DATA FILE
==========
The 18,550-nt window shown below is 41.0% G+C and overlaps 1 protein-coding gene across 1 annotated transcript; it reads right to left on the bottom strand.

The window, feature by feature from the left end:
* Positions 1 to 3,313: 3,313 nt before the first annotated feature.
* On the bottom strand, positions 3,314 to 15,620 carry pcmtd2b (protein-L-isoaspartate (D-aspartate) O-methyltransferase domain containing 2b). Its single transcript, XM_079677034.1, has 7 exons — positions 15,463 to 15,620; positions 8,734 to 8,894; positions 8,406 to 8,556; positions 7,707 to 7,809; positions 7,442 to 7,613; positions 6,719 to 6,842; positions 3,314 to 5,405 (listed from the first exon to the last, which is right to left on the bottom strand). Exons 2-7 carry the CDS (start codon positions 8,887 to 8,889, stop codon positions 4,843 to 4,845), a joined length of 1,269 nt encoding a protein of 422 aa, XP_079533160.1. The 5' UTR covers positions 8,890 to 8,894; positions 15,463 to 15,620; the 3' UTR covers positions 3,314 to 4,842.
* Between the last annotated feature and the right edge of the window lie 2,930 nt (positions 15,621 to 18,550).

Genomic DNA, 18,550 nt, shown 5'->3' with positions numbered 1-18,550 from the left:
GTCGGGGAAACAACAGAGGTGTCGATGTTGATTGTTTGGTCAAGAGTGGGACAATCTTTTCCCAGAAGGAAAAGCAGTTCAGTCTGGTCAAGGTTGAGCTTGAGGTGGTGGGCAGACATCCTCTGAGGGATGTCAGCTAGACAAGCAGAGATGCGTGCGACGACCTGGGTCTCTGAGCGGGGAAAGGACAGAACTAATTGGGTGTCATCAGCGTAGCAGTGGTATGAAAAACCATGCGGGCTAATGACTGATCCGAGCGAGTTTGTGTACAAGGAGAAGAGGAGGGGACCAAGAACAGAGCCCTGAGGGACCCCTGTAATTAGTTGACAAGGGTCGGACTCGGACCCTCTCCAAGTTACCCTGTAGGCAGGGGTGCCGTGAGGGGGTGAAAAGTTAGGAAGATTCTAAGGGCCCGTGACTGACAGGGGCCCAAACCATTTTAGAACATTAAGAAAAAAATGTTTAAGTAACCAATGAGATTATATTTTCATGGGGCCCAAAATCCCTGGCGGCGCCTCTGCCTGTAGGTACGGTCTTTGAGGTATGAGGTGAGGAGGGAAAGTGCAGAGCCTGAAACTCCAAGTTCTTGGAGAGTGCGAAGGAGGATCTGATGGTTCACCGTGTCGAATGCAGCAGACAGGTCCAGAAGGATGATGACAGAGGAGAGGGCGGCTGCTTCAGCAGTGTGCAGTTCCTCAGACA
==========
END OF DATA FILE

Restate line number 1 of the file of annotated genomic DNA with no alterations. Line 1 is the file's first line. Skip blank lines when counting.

The 18,550-nt window shown below is 41.0% G+C and overlaps 1 protein-coding gene across 1 annotated transcript; it reads right to left on the bottom strand.